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ROBIN HOOD

Written by Brian Helgeland
Directed by Ridley Scott
Starring Russell Crowe, Cate Blanchett, Mark Strong, Max Von Sydow and William Hurt


Godfrey (on Nottingham): I’ll make this place famous.

I’ve seen a number of Robin Hood movies.  Who hasn’t?  I haven’t seen them all and I’m sure some people out there have, but even those people haven’t seen Robin Hood in Ridley Scott’s bluish hue before.  Originally titled, “Nottingham” (which I actually prefer), ROBIN HOOD tells us the tale of how this famous outlaw actually came to be that outlaw.  It’s Robin Hood, the prequel, which would explain why it often feels like you’re watching a film franchise being set up instead of the historical account Scott seems so determined to present.
With a reasonable amount of historical inaccuracies (aside from Robin Hood not having actually existed, that is), writer, Brian Helgeland (who has floored me once with the Oscar-winning, L.A. CONFIDENTIAL but who has mostly made me want to vomit with scripts like GREEN ZONE and MYSTIC RIVER) takes us back, way back, to when Robin Hood was still Robin Longstride.  Longstride used to fight alongside King Richard the Lionheart against Norman invaders at the turn of the 12th century.  That is, he did until the king was killed and he saw the opportunity to abandon the army for a life of freedom.  He took with him a few other men, all with appropriately varied degrees of merriness, and they set off to disappear.  They ended up becoming more visible than they ever desired when they came across a dying group of knights whose duty it was to return the fallen king’s crown to his queen.  This is where Longstride adopted the name most would know him as officially, Robert Loxley.
As transparent as Helgeland’s intentions to enlighten us about invented Robin Hood’s past are, Scott’s skillful direction is focused and fiercely barrels through the near two and half hour runtime.  He wants to plant Robin Hood’s roots firmly in the ground and proceed from there, taking an iconic figure and making him more human.  Albeit an odd choice to cast a 46-year-old actor to play a younger Robin Hood, Russell Crowe plays him with both restraint and confidence.  His Hood is one that fends for himself whenever possible but that respects the hardships of the greater population.  In that regard, he is often painted as somewhat saintly but that is in line with what we know of him anyway.  And with that classic Crowe ruggedness, this Hood is essentially a sexy bleeding heart.  It’s no wonder then that Marion Loxley (Cate Blanchett) falls for him when they meet.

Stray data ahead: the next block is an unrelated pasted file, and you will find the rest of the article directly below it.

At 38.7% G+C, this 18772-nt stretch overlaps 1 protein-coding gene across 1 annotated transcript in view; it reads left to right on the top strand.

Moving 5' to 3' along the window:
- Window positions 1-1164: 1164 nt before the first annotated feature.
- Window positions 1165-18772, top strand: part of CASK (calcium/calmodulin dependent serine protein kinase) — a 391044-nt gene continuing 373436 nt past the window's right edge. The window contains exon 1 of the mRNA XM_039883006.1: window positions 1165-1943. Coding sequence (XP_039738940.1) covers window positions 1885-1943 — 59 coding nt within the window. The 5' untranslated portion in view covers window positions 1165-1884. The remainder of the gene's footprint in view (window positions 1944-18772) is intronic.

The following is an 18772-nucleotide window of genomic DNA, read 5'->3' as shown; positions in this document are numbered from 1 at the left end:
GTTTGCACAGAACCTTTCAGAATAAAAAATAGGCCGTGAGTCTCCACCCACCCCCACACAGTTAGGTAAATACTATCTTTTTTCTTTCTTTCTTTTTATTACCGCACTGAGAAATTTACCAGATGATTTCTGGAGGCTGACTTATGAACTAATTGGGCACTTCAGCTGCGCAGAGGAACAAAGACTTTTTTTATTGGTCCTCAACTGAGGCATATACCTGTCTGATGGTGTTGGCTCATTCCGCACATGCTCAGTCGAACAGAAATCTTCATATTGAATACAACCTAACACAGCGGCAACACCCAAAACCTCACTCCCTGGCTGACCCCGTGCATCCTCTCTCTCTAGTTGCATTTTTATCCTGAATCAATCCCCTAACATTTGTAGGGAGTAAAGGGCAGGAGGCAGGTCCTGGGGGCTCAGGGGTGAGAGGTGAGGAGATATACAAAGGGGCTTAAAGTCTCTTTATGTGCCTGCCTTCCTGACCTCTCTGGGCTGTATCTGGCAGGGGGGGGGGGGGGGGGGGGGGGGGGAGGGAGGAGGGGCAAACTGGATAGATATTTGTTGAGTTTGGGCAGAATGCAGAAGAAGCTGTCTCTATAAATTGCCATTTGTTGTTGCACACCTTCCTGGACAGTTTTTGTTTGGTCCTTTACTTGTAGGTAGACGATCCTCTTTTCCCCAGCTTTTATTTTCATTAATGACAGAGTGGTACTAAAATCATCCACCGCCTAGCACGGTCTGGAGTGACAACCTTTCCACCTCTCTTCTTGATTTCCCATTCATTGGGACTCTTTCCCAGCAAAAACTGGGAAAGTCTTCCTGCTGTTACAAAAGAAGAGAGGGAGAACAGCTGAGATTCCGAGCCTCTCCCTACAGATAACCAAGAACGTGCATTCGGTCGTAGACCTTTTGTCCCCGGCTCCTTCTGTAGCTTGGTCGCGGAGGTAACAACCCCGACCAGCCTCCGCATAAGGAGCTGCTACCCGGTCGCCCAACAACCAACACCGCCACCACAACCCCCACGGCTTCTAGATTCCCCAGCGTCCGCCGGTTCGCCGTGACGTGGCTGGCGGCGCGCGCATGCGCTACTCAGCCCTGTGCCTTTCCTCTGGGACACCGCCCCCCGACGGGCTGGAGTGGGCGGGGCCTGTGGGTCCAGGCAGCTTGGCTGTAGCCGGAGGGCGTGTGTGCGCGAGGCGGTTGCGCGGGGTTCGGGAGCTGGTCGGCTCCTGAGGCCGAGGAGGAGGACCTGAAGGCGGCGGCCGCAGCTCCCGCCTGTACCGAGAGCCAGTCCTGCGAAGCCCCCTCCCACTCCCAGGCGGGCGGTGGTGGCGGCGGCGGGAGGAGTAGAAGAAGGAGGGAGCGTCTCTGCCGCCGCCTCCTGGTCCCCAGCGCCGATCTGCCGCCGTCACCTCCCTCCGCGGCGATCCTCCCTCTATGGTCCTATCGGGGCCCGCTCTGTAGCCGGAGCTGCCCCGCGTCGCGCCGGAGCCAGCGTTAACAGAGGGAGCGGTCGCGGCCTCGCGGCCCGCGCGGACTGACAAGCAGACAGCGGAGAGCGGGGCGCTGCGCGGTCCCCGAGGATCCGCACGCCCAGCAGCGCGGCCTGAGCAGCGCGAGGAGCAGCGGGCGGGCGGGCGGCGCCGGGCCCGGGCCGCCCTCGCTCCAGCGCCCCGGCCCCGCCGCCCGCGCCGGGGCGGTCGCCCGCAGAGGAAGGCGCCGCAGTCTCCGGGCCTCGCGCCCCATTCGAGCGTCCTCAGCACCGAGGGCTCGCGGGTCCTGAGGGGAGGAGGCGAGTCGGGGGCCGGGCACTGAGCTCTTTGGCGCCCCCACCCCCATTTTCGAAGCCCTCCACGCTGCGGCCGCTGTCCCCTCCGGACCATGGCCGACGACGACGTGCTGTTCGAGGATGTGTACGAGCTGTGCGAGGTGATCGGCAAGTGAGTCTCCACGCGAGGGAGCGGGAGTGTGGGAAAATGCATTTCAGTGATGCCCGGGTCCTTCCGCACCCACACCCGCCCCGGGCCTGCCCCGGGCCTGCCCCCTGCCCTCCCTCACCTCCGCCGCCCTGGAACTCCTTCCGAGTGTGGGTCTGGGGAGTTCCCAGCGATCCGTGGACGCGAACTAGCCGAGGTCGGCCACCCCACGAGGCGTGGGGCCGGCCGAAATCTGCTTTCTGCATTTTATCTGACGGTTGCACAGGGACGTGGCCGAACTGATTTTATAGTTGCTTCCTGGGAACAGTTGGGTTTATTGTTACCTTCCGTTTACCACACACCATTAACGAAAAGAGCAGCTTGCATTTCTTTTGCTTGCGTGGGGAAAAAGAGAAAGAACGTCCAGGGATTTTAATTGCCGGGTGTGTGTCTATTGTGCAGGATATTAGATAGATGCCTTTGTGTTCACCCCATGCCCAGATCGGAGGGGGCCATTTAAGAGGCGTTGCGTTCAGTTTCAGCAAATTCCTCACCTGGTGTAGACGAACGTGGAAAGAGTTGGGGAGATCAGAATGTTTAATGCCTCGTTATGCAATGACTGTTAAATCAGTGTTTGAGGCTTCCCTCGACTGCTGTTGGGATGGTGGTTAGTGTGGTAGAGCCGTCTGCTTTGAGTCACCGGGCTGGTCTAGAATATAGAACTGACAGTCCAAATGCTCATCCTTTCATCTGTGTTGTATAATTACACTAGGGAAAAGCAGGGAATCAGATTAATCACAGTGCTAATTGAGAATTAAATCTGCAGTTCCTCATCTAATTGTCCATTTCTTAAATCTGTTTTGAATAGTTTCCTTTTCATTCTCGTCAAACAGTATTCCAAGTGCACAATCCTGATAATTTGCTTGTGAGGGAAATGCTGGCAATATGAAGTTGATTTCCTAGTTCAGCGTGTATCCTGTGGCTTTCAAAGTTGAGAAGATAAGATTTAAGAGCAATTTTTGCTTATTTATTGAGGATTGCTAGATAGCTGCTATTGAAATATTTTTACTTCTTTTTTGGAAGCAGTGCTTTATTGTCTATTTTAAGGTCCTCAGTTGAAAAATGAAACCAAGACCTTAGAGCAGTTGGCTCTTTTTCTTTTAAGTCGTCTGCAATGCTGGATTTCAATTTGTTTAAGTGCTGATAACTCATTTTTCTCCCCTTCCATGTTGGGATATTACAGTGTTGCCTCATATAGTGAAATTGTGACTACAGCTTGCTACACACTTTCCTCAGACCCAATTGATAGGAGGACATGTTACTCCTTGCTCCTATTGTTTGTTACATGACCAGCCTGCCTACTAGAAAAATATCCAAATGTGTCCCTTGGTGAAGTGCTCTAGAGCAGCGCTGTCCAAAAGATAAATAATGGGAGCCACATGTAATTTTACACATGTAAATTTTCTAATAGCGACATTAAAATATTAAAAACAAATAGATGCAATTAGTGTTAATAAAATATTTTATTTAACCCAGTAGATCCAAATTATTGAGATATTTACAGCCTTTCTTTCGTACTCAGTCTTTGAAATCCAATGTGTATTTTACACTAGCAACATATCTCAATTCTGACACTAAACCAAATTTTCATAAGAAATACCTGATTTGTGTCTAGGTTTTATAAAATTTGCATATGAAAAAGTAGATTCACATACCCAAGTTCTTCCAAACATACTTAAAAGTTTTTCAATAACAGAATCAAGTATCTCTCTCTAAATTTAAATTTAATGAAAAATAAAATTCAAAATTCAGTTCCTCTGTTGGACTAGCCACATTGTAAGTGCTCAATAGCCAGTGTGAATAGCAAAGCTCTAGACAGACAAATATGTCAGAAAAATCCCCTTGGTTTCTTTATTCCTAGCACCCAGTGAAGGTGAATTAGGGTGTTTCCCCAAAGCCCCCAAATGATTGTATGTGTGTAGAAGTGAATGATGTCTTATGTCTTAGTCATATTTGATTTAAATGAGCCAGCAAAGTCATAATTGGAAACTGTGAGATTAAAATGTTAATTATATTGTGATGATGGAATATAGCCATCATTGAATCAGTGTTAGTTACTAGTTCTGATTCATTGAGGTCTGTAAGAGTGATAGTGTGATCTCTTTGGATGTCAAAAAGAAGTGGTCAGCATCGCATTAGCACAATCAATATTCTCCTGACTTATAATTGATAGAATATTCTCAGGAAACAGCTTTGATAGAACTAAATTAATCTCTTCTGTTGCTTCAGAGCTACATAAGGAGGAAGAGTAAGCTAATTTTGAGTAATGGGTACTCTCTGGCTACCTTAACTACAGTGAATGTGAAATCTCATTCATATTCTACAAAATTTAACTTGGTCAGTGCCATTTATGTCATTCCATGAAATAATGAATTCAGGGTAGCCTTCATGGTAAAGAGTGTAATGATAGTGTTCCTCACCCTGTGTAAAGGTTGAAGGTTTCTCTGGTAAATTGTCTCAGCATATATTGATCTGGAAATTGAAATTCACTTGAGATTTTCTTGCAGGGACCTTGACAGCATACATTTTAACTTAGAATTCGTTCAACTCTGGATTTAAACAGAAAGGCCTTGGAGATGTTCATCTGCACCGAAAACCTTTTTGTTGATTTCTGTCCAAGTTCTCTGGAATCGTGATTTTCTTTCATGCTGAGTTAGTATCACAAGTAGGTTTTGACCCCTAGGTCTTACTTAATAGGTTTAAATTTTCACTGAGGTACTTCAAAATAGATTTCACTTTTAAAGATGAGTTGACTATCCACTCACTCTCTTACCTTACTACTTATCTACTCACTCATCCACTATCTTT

Scott’s ROBIN HOOD is a lesson in history with a somewhat misplaced agenda to turn one of the most famous heroes of the people into Hollywood hero for the masses.  The talent caliber spread amongst the director and the actors easily boosts the film to a level of strength and stature fitting to the size of the subject.  The constant attempts to champion the origins of the lore undermine the pedigree little by little.  What we’re left with is a legend that feels more manufactured than legendary.

One Comment

  1. I have been meaning to watch Robin Hood one of these days, the images really good and the quality of the cinematography seems excellent. Come to think of it, I also do want to see Iron Man 2. Pay Per Click Services

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